Social media is a great way to demonstrate all of these items.
Dealerships have the advantage because they’ve had processes in place to meet customers’ current needs for a long time, but independent shops can compete by playing on their own strengths, which is building relationships.
“If you don’t get creative in how we do that, the advantages of going to a small shop gets eroded. We’ve got to step up our game to keep from becoming a commodity,” Lateiner urged.
Addressing how to deal with challenging customers, Lateiner reminded everyone of customers’ stress levels in the current situation and pointed out that an upset customer wants to feel heard, be acknowledged and know the perceived wrong will not happen again.
“Remember it’s not about you. It’s not a personal attack, even though it often feels that way---unless you’re being intentionally obnoxious and awful, this just isn’t about you. You have to be kind and empathetic, even when they’re not being kind to you.
“You cannot argue with feelings,” Lateiner added. “The accuracy of the complaint is 100% irrelevant because you can’t control their perception. The reality is they’re upset, and we’re not dealing with the complaint, we’re dealing with their feelings. You can’t tell them what they’re allowed to feel, and feelings of lost power, fear, sadness and more often comes out as anger because anger is more socially acceptable. You can’t meet anger with anger, though. You have to meet them where they’re at and work together to resolve the problem.”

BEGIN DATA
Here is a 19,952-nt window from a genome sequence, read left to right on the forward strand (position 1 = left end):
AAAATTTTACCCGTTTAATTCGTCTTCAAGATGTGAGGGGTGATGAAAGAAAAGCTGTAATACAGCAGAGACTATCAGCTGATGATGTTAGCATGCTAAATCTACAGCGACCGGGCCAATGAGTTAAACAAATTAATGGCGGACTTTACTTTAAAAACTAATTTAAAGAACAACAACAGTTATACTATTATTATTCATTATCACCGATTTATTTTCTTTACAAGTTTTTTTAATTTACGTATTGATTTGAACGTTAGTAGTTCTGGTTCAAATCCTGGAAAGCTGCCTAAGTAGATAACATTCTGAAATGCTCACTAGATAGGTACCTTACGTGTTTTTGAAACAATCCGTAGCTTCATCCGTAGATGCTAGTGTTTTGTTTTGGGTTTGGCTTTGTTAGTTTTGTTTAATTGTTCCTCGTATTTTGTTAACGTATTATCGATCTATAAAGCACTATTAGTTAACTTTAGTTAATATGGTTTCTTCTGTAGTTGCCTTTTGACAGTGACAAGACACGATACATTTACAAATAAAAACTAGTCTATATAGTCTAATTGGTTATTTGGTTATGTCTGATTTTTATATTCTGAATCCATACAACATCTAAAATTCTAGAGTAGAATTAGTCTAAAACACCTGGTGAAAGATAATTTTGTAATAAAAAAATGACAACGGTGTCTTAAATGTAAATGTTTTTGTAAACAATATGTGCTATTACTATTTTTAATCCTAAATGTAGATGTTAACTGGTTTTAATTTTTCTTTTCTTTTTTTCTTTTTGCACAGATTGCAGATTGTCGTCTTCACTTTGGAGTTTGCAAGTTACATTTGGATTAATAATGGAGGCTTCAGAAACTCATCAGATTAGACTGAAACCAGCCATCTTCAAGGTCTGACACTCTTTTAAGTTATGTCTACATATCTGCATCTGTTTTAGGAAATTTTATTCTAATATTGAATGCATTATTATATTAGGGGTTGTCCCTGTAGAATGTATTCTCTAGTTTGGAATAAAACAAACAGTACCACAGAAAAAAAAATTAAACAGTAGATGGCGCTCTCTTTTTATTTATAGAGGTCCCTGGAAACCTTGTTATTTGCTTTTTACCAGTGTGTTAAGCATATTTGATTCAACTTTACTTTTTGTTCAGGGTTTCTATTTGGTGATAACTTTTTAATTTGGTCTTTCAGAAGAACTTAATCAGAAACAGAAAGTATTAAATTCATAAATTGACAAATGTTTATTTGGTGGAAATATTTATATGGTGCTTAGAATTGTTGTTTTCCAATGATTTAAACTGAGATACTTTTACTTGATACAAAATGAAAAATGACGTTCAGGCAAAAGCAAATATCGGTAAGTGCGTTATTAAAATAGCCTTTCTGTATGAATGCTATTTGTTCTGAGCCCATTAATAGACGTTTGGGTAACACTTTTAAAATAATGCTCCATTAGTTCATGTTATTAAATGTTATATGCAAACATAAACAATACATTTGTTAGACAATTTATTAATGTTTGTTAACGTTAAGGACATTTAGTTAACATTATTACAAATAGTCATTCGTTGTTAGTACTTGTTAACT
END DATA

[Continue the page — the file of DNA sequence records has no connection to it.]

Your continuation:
Lateiner also advised it’s best to let an angry customer get their feelings off their chest since they are physically unable to listen to you until they’ve released their anger.
“When they’re done, you can start the rest of the process, but if you start talking before they’re done, you aren’t going to get anywhere. You just have to shut up.”
Mistakes made should be owned, using the five-part apology. Thank the customer for bringing the issue to your attention, use empathy, acknowledge them, offer a genuine apology and then work with them to come up with a solution.
Lateiner also recommended practicing self-care.
“It’s a priority and a necessity, not a luxury. If you have a really rough customer, take a walk or watch a video to make your heart happy and fill you back up. Otherwise, you’ll take that bad experience to your next customer and wind up with a whole days’ worth of unhappy customers.
“Don’t get stuck, get excited about this and make it an opportunity," Lateiner encouraged attendees. "Get excited about growth and challenge. Use it as inspiration to innovate and ensure that, in the thinning of the herd, your shop is one that not only survives but thrives because many shops are truly thriving right now, despite the challenges and obstacles.
"We don’t know what the world looks like after COVID-19, but we know that what comes next, the future of our industry, is up to us. Let’s choose collectively to make this be the thing that launches our industry into positive growth. Let’s leverage this to show the world how great this opportunity is, and let’s see it as an opportunity to better ourselves and our industry, and to take better care of our customers in the future.”
A complete webinar schedule for this series is available here or here.